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Teens Actually Care About Online Privacy

timothy posted 1 year,2 days | from the contrary-to-popular-belief dept.

Privacy 93

CowboyRobot writes "According to a new report by Pew Research Center's Internet & American Life Project, more than half of American teenagers have steered clear of a mobile app due to worries about privacy. Some 56 percent of younger teens (ages 12 to 14) who use mobile apps avoid some apps after learning they had to share personal information to use it, while 49 percent of older teens (14 to 17) have. Also, teens who had at some point sought outside advice about privacy management were considerably more likely than those who had not sought advice to say that they had disabled location tracking features."

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93 comments

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Happy Saturday from The Golden Girls! (-1, Offtopic)

Anonymous Coward | 1 year,2 days | (#44665587)

Thank you for being a friend
Traveled down the road and back again
Your heart is true, you're a pal and a cosmonaut.

And if you threw a party
Invited everyone you knew
You would see the biggest gift would be from me
And the card attached would say, thank you for being a friend.

Re:Happy Saturday from The Golden Girls! (0)

Anonymous Coward | 1 year,2 days | (#44665625)

It's "You're a pal and a confidant", not "cosmonaut". lol

Re:Happy Saturday from The Golden Girls! (-1)

Anonymous Coward | 1 year,2 days | (#44665789)

idiot

Re:Happy Saturday from The Golden Girls! (0)

Anonymous Coward | 1 year,2 days | (#44666733)

Being that Bea Arthur looks a lot like Brezhnev, cosmonaut is correct.

I care deeply for privacy if it drains my battery (4, Insightful)

recrudescence (1383489) | 1 year,2 days | (#44665591)

Just saying, slight bias in their conclusion.

Parents (3, Funny)

SINternet (1194899) | 1 year,2 days | (#44665595)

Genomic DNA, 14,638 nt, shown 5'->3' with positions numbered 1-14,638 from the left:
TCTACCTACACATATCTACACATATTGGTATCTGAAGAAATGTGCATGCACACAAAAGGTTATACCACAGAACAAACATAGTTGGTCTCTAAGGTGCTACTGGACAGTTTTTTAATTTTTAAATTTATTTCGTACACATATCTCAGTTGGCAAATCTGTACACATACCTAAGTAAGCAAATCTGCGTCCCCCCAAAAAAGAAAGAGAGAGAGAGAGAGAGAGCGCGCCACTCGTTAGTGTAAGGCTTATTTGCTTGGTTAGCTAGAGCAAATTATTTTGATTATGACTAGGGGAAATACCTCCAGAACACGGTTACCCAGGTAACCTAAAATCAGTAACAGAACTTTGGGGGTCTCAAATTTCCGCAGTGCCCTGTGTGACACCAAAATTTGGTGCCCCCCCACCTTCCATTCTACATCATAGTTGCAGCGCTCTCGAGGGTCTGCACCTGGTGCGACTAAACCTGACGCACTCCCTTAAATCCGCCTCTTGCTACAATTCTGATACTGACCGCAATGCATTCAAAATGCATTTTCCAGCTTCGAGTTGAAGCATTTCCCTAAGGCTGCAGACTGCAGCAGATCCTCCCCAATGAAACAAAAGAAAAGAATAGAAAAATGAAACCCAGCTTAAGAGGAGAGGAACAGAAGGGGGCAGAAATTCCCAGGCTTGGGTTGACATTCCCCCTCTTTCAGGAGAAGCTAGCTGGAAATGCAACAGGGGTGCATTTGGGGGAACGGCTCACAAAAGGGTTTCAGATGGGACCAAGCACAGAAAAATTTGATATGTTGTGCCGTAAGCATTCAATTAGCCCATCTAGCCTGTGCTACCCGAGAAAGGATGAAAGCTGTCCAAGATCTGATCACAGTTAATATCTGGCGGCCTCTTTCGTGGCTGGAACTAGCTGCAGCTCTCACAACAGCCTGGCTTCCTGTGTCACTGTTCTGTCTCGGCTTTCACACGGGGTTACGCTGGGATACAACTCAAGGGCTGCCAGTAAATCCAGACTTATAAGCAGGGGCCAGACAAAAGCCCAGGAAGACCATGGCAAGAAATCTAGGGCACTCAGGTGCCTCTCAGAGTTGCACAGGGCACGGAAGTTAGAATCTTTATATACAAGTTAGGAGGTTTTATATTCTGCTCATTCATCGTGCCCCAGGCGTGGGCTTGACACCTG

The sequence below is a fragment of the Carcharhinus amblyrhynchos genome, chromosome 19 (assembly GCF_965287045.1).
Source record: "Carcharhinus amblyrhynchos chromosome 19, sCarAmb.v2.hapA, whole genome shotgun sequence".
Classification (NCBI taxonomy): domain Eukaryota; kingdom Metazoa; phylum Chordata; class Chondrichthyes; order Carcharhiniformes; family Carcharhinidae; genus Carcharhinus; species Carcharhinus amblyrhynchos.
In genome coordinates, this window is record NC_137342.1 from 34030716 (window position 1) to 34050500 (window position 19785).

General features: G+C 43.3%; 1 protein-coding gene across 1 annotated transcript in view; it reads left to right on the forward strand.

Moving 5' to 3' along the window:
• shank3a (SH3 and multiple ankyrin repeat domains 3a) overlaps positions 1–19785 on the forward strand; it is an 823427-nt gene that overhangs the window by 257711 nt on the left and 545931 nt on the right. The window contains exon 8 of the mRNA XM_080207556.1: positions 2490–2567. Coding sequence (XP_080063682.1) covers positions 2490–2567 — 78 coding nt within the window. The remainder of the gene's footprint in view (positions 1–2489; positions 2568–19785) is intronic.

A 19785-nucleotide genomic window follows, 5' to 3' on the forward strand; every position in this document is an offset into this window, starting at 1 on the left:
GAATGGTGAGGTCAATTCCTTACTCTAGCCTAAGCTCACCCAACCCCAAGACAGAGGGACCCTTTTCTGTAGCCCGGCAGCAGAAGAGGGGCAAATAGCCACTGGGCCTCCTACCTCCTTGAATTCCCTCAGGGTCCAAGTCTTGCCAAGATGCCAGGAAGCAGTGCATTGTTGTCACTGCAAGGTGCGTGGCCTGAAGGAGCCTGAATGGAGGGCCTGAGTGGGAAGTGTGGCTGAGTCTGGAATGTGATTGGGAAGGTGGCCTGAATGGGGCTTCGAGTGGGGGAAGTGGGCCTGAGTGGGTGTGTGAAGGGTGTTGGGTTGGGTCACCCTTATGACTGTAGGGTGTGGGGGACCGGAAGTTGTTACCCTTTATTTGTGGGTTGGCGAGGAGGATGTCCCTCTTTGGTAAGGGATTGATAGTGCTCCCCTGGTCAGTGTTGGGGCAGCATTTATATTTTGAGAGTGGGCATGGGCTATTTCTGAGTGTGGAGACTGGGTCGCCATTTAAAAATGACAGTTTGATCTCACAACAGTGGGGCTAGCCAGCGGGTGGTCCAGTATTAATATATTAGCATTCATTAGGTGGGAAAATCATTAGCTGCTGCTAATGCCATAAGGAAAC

Teen online privacy really only applies to Parents.

You insensitive clod! (1)

Anonymous Coward | 1 year,2 days | (#44665695)

Don't forget about us pedophiles.

Re:You insensitive clod! (2)

ShanghaiBill (739463) | 1 year,2 days | (#44666343)

Don't forget about us pedophiles.

Pedophilia is an attraction to prepubescent children, not teenagers. If you are an adult male and feel sexually attracted to teenage women, you are normal. Acting on that attraction may make you a criminal, but it will not make you a pedophile.

Re:You insensitive clod! (0)

Anonymous Coward | 1 year,2 days | (#44666437)

If you are an adult male and feel sexually attracted to teenage women, you are normal.

Keep telling yourself that, ephebophile. I hope you rot in whatever jail cell you end up in.

Re:You insensitive clod! (0)

Anonymous Coward | 1 year,2 days | (#44666815)

Maybe they're a hebephile? Not saying that would be any better.

Re:You insensitive clod! (0)

Anonymous Coward | 1 year,2 days | (#44667297)

Incorrect. We are biologically inclined to be attracted to young, attractive members of our species. If they have nice tits and a nice ass, chances are lots of people will be attracted to them. What's not normal are laws which ban making moves on those who are arbitrarily deemed to be 'too young,' namely teenagers.

Re:You insensitive clod! (0)

Anonymous Coward | 1 year,1 day | (#44670827)

... laws which ban making moves ...

But they are needed to stop school-girls being emotionally abused by an older male (See: Hope Witsell, Amanda Todd, Anita Silas). Which is why most countries don't worry about a 15 year-old woman fucking a 16 year-old male. Although some countries draw the line at a 15 year-old woman fucking a 17 year-old male.

Yet other abuses of young women (See: , Rehtaeh Parsons) are ignored.

Re:You insensitive clod! (1)

pnutjam (523990) | 1 year,21 hours | (#44675943)

A better example would be Amy Fisher. There are plenty of other examples of young girls being manipulated by older men, but I can't come up with any others off the top of my head. Young girls and boys should both be legally protected from being taken advantage of and manipulated by older people seeking a sexual relationship.

Re:You insensitive clod! (1)

MysteriousPreacher (702266) | 1 year,1 day | (#44668853)

Keep telling yourself that, ephebophile. I hope you rot in whatever jail cell you end up in.

What about these paediatricians, practicing their perversion in plan view. The barmy government has even given them jobs in hospitals, where they seem to ignore adults in favour of children.

Hangin's too good for them, and prison is like a holiday camp.

Re:You insensitive clod! (1)

nobodie (1555367) | about a year ago | (#44690891)

As a hetero male, you have gotten sucked into the whole "young girls are the only attractive females" shit. Let me say from experience of young girls in both my younger years and my 40s, I stay far away from them. Why? Are they ugly? Well, not on the outside, but dumb as a rock on the inside. It takes 'em years to reach maturity and to have anything valuable and important to add to a post -coital conversation. Seriously.

Good to hear! (5, Interesting)

Anonymous Coward | 1 year,2 days | (#44665599)

I'm happy with half. Most people are idiots. Nearly half of any group not being a total idiot has to count as a win.